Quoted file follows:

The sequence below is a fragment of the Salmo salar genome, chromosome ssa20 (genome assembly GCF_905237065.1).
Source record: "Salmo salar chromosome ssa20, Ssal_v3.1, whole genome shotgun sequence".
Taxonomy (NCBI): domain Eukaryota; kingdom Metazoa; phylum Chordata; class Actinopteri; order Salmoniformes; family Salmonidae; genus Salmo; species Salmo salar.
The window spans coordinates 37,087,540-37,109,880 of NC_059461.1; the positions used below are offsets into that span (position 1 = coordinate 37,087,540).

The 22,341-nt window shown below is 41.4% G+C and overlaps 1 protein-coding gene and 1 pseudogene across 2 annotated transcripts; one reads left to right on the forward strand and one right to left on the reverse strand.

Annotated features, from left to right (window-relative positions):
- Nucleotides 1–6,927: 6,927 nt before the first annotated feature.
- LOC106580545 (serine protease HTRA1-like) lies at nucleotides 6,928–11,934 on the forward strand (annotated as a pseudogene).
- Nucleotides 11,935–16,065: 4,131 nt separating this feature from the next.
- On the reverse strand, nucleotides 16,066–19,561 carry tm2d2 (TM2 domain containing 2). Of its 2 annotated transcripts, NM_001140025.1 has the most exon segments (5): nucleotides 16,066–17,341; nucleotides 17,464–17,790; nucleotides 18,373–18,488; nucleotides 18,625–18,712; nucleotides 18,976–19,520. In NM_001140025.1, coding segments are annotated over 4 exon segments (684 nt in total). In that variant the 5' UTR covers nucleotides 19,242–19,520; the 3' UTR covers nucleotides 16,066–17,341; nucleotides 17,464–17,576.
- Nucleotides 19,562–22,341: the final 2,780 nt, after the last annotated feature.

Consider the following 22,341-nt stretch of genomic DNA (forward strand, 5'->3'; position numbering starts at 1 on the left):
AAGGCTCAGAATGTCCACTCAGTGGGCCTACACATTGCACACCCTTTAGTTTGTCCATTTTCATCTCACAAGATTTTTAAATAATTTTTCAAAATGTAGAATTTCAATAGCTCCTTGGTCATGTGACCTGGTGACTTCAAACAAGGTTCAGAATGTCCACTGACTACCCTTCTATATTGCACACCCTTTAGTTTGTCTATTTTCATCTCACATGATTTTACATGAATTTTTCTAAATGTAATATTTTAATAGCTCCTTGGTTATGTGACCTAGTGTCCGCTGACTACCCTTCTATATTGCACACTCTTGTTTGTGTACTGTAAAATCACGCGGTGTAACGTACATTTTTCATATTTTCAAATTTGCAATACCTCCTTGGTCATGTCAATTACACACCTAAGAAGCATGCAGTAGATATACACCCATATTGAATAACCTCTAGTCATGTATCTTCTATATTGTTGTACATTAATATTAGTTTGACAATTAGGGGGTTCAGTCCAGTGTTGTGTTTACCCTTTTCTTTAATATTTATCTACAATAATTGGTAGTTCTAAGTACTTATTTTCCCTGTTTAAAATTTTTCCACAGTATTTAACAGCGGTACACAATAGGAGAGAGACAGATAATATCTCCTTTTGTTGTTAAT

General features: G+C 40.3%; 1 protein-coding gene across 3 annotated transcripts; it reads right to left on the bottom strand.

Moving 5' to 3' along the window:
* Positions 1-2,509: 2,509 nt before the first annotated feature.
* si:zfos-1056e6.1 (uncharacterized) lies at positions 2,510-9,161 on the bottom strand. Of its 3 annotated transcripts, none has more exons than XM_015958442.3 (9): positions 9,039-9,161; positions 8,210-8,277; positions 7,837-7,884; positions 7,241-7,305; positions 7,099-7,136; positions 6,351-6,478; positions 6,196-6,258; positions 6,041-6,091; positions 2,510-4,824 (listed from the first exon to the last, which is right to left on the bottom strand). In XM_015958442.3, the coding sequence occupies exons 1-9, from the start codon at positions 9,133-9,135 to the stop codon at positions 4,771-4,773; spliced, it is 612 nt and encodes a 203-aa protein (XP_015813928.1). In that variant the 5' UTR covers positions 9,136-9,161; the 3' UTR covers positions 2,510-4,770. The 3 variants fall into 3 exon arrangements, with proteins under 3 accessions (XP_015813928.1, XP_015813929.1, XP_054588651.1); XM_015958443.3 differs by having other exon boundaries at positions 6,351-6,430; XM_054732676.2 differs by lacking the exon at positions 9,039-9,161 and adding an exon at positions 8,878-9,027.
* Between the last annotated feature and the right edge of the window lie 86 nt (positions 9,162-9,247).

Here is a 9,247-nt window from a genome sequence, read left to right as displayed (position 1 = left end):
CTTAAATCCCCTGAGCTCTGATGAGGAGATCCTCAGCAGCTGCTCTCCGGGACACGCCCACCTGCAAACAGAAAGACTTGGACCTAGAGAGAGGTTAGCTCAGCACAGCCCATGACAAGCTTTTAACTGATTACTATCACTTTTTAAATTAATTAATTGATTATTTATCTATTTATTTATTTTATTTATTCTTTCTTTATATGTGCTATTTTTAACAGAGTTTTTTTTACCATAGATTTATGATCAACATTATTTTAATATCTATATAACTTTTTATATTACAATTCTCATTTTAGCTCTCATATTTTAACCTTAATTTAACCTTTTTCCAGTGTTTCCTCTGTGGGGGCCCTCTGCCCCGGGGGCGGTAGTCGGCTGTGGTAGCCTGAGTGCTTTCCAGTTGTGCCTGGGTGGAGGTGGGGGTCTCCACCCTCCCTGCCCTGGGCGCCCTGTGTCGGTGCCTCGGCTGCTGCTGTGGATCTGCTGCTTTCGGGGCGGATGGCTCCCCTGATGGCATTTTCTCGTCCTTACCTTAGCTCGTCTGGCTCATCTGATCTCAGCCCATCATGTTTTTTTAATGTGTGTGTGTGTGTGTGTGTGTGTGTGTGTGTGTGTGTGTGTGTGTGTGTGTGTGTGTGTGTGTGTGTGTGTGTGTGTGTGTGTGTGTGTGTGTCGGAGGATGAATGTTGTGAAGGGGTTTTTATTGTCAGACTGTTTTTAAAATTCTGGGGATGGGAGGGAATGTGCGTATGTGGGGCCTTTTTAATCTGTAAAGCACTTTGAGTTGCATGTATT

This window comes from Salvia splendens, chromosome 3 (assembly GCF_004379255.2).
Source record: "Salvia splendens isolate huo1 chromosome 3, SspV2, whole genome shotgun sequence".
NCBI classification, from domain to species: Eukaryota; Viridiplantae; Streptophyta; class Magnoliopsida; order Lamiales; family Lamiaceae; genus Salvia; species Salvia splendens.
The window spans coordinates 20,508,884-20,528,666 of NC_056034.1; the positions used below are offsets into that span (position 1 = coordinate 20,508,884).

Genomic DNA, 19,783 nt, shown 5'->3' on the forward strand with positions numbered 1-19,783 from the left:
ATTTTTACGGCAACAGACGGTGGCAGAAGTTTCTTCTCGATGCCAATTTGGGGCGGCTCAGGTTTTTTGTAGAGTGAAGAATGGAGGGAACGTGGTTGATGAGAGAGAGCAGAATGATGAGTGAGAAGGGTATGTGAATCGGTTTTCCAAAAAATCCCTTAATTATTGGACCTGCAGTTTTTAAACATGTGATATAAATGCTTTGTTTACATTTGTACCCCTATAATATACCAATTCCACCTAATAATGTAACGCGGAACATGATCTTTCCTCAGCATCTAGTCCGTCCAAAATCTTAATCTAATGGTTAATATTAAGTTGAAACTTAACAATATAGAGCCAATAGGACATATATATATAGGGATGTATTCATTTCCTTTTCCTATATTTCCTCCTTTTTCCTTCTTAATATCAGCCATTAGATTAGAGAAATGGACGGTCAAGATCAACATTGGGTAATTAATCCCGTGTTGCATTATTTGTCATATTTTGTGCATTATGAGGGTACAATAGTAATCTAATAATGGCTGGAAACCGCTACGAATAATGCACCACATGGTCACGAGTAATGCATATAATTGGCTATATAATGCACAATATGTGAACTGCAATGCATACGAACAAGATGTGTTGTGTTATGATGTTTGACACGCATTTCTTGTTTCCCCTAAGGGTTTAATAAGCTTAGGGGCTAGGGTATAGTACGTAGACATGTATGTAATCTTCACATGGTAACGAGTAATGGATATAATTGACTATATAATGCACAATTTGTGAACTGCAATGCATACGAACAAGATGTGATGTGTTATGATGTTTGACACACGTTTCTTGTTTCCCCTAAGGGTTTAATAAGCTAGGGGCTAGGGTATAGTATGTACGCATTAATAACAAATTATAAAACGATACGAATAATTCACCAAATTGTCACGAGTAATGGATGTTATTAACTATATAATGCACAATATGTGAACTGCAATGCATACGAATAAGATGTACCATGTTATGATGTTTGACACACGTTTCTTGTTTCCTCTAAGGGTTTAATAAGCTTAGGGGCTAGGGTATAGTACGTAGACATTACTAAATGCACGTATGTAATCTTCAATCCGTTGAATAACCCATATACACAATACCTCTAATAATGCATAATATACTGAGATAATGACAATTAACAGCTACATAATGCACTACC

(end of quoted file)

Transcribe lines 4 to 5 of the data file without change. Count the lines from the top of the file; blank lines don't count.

The window spans coordinates 37,087,540-37,109,880 of NC_059461.1; the positions used below are offsets into that span (position 1 = coordinate 37,087,540).

The 22,341-nt window shown below is 41.4% G+C and overlaps 1 protein-coding gene and 1 pseudogene across 2 annotated transcripts; one reads left to right on the forward strand and one right to left on the reverse strand.